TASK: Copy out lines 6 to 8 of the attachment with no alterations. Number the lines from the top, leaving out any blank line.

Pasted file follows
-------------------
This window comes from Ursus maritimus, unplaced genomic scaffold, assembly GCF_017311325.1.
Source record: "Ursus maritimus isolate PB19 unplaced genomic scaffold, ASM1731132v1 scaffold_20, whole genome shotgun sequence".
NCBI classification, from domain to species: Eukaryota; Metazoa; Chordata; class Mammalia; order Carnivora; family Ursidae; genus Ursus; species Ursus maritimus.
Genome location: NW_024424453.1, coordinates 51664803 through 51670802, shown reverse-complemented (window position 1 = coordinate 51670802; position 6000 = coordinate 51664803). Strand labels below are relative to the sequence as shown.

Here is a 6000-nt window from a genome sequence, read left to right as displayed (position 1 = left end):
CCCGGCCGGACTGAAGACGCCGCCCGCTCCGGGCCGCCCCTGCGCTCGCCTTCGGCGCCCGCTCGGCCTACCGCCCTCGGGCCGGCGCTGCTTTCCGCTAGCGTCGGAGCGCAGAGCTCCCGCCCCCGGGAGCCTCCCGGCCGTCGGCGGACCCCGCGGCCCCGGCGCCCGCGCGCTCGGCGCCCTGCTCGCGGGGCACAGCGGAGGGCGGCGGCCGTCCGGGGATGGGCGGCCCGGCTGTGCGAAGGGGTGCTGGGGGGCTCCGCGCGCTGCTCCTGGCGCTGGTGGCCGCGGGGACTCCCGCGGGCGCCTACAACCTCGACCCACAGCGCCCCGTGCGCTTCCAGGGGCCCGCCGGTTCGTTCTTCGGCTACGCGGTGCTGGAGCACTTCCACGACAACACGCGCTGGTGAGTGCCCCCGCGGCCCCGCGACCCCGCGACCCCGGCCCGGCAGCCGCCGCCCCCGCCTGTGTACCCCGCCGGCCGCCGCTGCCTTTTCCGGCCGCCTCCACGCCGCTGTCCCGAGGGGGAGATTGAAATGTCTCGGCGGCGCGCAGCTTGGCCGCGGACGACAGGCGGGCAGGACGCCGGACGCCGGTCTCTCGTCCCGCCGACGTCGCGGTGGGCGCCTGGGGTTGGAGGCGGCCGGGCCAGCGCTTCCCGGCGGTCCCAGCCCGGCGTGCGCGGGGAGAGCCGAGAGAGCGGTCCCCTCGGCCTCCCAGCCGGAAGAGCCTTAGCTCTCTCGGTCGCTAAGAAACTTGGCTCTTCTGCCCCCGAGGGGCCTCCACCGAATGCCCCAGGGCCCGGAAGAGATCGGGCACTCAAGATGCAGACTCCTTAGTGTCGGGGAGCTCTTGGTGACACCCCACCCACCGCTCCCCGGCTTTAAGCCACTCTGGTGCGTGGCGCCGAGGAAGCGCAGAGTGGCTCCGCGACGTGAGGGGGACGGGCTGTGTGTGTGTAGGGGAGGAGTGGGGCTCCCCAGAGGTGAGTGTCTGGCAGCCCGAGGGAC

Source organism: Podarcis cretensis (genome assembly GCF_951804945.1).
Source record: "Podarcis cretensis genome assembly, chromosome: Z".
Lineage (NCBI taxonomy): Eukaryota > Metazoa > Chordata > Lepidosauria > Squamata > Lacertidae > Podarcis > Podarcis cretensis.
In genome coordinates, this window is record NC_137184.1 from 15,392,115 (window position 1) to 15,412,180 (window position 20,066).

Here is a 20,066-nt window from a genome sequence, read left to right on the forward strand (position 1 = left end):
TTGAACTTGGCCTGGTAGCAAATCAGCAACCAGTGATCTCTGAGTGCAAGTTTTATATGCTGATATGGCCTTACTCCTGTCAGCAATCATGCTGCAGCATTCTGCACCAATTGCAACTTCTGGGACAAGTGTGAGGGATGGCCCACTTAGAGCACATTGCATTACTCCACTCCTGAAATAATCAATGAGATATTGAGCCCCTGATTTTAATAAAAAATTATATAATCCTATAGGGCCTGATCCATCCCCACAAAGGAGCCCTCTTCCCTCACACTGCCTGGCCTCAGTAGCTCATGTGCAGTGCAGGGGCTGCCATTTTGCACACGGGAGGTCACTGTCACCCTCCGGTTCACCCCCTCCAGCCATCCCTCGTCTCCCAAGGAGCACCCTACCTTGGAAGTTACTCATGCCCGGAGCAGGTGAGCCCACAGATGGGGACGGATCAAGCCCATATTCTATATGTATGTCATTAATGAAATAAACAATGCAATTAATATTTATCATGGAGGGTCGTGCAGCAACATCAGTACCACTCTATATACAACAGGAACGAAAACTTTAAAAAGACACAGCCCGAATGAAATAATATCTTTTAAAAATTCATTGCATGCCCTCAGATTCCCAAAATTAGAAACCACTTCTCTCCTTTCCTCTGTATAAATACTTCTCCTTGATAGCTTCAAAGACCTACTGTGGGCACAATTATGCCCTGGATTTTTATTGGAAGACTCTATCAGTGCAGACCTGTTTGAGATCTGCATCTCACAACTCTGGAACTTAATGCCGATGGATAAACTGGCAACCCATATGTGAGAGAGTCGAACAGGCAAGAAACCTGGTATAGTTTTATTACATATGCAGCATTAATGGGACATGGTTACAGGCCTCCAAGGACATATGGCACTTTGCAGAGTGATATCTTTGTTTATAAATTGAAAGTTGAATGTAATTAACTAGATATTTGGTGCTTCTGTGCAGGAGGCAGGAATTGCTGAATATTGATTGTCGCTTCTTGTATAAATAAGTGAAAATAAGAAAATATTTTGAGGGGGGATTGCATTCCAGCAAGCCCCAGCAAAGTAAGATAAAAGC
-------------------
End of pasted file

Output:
CCCGGCCGGACTGAAGACGCCGCCCGCTCCGGGCCGCCCCTGCGCTCGCCTTCGGCGCCCGCTCGGCCTACCGCCCTCGGGCCGGCGCTGCTTTCCGCTAGCGTCGGAGCGCAGAGCTCCCGCCCCCGGGAGCCTCCCGGCCGTCGGCGGACCCCGCGGCCCCGGCGCCCGCGCGCTCGGCGCCCTGCTCGCGGGGCACAGCGGAGGGCGGCGGCCGTCCGGGGATGGGCGGCCCGGCTGTGCGAAGGGGTGCTGGGGGGCTCCGCGCGCTGCTCCTGGCGCTGGTGGCCGCGGGGACTCCCGCGGGCGCCTACAACCTCGACCCACAGCGCCCCGTGCGCTTCCAGGGGCCCGCCGGTTCGTTCTTCGGCTACGCGGTGCTGGAGCACTTCCACGACAACACGCGCTGGTGAGTGCCCCCGCGGCCCCGCGACCCCGCGACCCCGGCCCGGCAGCCGCCGCCCCCGCCTGTGTACCCCGCCGGCCGCCGCTGCCTTTTCCGGCCGCCTCCACGCCGCTGTCCCGAGGGGGAGATTGAAATGTCTCGGCGGCGCGCAGCTTGGCCGCGGACGACAGGCGGGCAGGACGCCGGACGCCGGTCTCTCGTCCCGCCGACGTCGCGGTGGGCGCCTGGGGTTGGAGGCGGCCGGGCCAGCGCTTCCCGGCGGTCCCAGCCCGGCGTGCGCGGGGAGAGCCGAGAGAGCGGTCCCCTCGGCCTCCCAGCCGGAAGAGCCTTAGCTCTCTCGGTCGCTAAGAAACTTGGCTCTTCTGCCCCCGAGGGGCCTCCACCGAATGCCCCAGGGCCCGGAAGAGATCGGGCACTCAAGATGCAGACTCCTTAGTGTCGGGGAGCTCTTGGTGACACCCCACCCACCGCTCCCCGGCTTTAAGCCACTCTGGTGCGTGGCGCCGAGGAAGCGCAGAGTGGCTCCGCGACGTGAGGGGGACGGGCTGTGTGTGTGTAGGGGAGGAGTGGGGCTCCCCAGAGGTGAGTGTCTGGCAGCCCGAGGGAC

Source organism: Podarcis cretensis (genome assembly GCF_951804945.1).
Source record: "Podarcis cretensis genome assembly, chromosome: Z".